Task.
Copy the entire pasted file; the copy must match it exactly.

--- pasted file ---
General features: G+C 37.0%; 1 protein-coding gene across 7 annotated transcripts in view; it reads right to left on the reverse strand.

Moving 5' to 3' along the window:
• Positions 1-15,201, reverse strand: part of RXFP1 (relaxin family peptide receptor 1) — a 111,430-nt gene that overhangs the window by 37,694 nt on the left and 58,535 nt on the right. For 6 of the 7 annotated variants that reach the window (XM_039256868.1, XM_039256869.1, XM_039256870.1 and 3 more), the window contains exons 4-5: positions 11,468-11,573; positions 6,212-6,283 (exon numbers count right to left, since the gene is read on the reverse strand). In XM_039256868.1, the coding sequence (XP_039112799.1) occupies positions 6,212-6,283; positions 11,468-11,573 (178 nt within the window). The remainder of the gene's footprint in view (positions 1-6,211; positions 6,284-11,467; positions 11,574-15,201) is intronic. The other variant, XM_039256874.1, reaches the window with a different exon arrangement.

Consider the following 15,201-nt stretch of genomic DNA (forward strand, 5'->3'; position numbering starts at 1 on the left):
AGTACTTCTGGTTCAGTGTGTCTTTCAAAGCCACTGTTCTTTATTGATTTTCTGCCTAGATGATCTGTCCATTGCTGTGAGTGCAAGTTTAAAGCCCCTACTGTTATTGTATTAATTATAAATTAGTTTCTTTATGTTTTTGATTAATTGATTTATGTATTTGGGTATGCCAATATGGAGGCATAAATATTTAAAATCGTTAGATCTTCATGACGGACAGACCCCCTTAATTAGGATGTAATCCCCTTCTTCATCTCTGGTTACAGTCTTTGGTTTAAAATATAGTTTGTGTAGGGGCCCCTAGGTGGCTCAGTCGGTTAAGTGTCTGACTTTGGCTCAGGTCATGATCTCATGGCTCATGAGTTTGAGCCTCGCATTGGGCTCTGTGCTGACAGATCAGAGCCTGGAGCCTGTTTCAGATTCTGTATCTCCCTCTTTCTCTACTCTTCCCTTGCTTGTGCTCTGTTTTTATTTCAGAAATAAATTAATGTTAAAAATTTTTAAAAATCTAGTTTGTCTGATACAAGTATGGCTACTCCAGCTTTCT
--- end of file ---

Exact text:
General features: G+C 37.0%; 1 protein-coding gene across 7 annotated transcripts in view; it reads right to left on the reverse strand.

Moving 5' to 3' along the window:
• Positions 1-15,201, reverse strand: part of RXFP1 (relaxin family peptide receptor 1) — a 111,430-nt gene that overhangs the window by 37,694 nt on the left and 58,535 nt on the right. For 6 of the 7 annotated variants that reach the window (XM_039256868.1, XM_039256869.1, XM_039256870.1 and 3 more), the window contains exons 4-5: positions 11,468-11,573; positions 6,212-6,283 (exon numbers count right to left, since the gene is read on the reverse strand). In XM_039256868.1, the coding sequence (XP_039112799.1) occupies positions 6,212-6,283; positions 11,468-11,573 (178 nt within the window). The remainder of the gene's footprint in view (positions 1-6,211; positions 6,284-11,467; positions 11,574-15,201) is intronic. The other variant, XM_039256874.1, reaches the window with a different exon arrangement.

Consider the following 15,201-nt stretch of genomic DNA (forward strand, 5'->3'; position numbering starts at 1 on the left):
AGTACTTCTGGTTCAGTGTGTCTTTCAAAGCCACTGTTCTTTATTGATTTTCTGCCTAGATGATCTGTCCATTGCTGTGAGTGCAAGTTTAAAGCCCCTACTGTTATTGTATTAATTATAAATTAGTTTCTTTATGTTTTTGATTAATTGATTTATGTATTTGGGTATGCCAATATGGAGGCATAAATATTTAAAATCGTTAGATCTTCATGACGGACAGACCCCCTTAATTAGGATGTAATCCCCTTCTTCATCTCTGGTTACAGTCTTTGGTTTAAAATATAGTTTGTGTAGGGGCCCCTAGGTGGCTCAGTCGGTTAAGTGTCTGACTTTGGCTCAGGTCATGATCTCATGGCTCATGAGTTTGAGCCTCGCATTGGGCTCTGTGCTGACAGATCAGAGCCTGGAGCCTGTTTCAGATTCTGTATCTCCCTCTTTCTCTACTCTTCCCTTGCTTGTGCTCTGTTTTTATTTCAGAAATAAATTAATGTTAAAAATTTTTAAAAATCTAGTTTGTCTGATACAAGTATGGCTACTCCAGCTTTCT